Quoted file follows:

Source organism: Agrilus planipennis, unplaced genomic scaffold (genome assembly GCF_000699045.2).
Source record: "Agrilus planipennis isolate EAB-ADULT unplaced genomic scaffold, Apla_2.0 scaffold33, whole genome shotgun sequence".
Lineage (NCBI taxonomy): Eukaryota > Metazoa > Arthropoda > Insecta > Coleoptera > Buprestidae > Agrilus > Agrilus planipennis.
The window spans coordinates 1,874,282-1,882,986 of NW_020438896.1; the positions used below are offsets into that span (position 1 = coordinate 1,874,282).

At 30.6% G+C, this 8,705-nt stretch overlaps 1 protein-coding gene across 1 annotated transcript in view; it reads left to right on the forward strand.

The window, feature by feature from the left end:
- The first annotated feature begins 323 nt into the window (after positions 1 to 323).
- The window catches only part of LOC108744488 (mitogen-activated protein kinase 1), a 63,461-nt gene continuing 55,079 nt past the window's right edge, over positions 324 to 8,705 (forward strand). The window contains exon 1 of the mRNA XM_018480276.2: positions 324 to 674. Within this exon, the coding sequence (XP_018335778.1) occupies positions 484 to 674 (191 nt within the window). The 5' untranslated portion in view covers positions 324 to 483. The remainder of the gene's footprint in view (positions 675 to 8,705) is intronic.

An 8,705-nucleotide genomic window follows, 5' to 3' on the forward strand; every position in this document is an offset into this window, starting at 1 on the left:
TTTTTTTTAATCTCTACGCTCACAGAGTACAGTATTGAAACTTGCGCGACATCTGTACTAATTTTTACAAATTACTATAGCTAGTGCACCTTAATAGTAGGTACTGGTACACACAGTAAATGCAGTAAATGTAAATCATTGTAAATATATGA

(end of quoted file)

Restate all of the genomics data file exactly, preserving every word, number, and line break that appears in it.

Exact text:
Source organism: Agrilus planipennis, unplaced genomic scaffold (genome assembly GCF_000699045.2).
Source record: "Agrilus planipennis isolate EAB-ADULT unplaced genomic scaffold, Apla_2.0 scaffold33, whole genome shotgun sequence".
Lineage (NCBI taxonomy): Eukaryota > Metazoa > Arthropoda > Insecta > Coleoptera > Buprestidae > Agrilus > Agrilus planipennis.
The window spans coordinates 1,874,282-1,882,986 of NW_020438896.1; the positions used below are offsets into that span (position 1 = coordinate 1,874,282).

At 30.6% G+C, this 8,705-nt stretch overlaps 1 protein-coding gene across 1 annotated transcript in view; it reads left to right on the forward strand.

The window, feature by feature from the left end:
- The first annotated feature begins 323 nt into the window (after positions 1 to 323).
- The window catches only part of LOC108744488 (mitogen-activated protein kinase 1), a 63,461-nt gene continuing 55,079 nt past the window's right edge, over positions 324 to 8,705 (forward strand). The window contains exon 1 of the mRNA XM_018480276.2: positions 324 to 674. Within this exon, the coding sequence (XP_018335778.1) occupies positions 484 to 674 (191 nt within the window). The 5' untranslated portion in view covers positions 324 to 483. The remainder of the gene's footprint in view (positions 675 to 8,705) is intronic.

An 8,705-nucleotide genomic window follows, 5' to 3' on the forward strand; every position in this document is an offset into this window, starting at 1 on the left:
TTTTTTTTAATCTCTACGCTCACAGAGTACAGTATTGAAACTTGCGCGACATCTGTACTAATTTTTACAAATTACTATAGCTAGTGCACCTTAATAGTAGGTACTGGTACACACAGTAAATGCAGTAAATGTAAATCATTGTAAATATATGA